صدى البلد البلد سبورت قناة صدى البلد صدى البلد جامعات صدى البلد عقارات
Supervisor Elham AbolFateh
Editor in Chief Mohamed Wadie

3,300-Year-Old Tomb Discovered in Saqqara


Sun 07 May 2023 | 02:13 PM
Ali Abo dashish

Archaeologists in Egypt have discovered many tombs dating back about 3,300 years in an ancient necropolis at the site of Saqqara. 

The largest tomb was for a man called "Banhasi,” who was the supervisor of the temple of Amun.

Lara Weiss, the curator of the Egyptian and Nubian collection at the Netherlands National Museum of Archeology in Leiden and author of “The Walking Dead,” said Banhasi’s tomb is very beautiful with exquisite carvings that show large traces of color. 

The inscriptions indicate that he had no children and that an employee arranged for offerings to Grave, according to Weiss.

She mentioned that human remains were found in the Banhasi cemetery, but they appear to be of people buried at a later time and will be studied in detail in 2024.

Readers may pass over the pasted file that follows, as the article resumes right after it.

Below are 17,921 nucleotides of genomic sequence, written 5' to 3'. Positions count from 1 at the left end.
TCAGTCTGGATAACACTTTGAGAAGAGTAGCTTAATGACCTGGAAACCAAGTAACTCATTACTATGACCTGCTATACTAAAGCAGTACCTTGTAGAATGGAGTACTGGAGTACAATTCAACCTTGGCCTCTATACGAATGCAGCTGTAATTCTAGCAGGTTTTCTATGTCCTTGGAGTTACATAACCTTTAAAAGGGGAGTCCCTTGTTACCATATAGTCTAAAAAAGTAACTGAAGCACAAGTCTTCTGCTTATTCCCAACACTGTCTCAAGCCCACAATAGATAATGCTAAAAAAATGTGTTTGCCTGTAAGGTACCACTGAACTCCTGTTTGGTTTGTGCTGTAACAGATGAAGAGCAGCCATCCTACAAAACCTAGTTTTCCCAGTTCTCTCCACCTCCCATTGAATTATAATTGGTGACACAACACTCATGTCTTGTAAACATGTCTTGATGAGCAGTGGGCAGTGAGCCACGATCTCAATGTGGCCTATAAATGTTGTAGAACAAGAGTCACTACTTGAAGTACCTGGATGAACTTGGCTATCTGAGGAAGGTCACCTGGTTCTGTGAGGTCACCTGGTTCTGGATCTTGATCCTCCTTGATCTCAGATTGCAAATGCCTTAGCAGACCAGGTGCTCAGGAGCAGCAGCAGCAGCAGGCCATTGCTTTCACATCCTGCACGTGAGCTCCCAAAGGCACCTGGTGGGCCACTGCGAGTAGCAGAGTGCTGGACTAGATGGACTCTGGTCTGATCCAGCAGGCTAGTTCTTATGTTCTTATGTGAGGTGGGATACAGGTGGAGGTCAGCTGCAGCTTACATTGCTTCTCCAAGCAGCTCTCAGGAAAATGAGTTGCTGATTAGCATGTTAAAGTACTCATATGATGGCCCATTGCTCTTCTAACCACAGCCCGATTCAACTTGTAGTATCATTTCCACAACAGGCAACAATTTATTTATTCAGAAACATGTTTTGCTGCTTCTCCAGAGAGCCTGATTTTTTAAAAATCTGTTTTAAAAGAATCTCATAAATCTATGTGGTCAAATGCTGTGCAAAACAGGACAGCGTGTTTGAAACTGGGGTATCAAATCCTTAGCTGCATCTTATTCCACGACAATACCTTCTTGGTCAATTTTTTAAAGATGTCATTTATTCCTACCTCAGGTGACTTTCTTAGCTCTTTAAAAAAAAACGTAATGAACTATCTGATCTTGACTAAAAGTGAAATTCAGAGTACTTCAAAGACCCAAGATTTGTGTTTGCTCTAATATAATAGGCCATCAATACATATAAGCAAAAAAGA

Another newly discovered tomb, whose owner is unknown, has statues carved in relief and appears to show four people likely belonging to the same family as Weiss noted that the statues appear incomplete.

However, according to her, the design of the statues is similar to those found in a nearby tomb belonging to a married couple named Maya and Merritt who lived some 50 years before this tomb was built.

A professor of Egyptology at Core University in Enna in Italy, according to Live Science, explained that the statues were performed on three-dimensionality, which highlighted the fronts of the four figures with a rare awareness for the art of ancient Egypt," adding that the inscription reminds him of the antiquities found in a cemetery near Memphis that date back to The Old Kingdom, that is, between about 2649 BC to 2150 BC, during which time the pyramids were being built in Egypt.

Contributed by Israa Farhan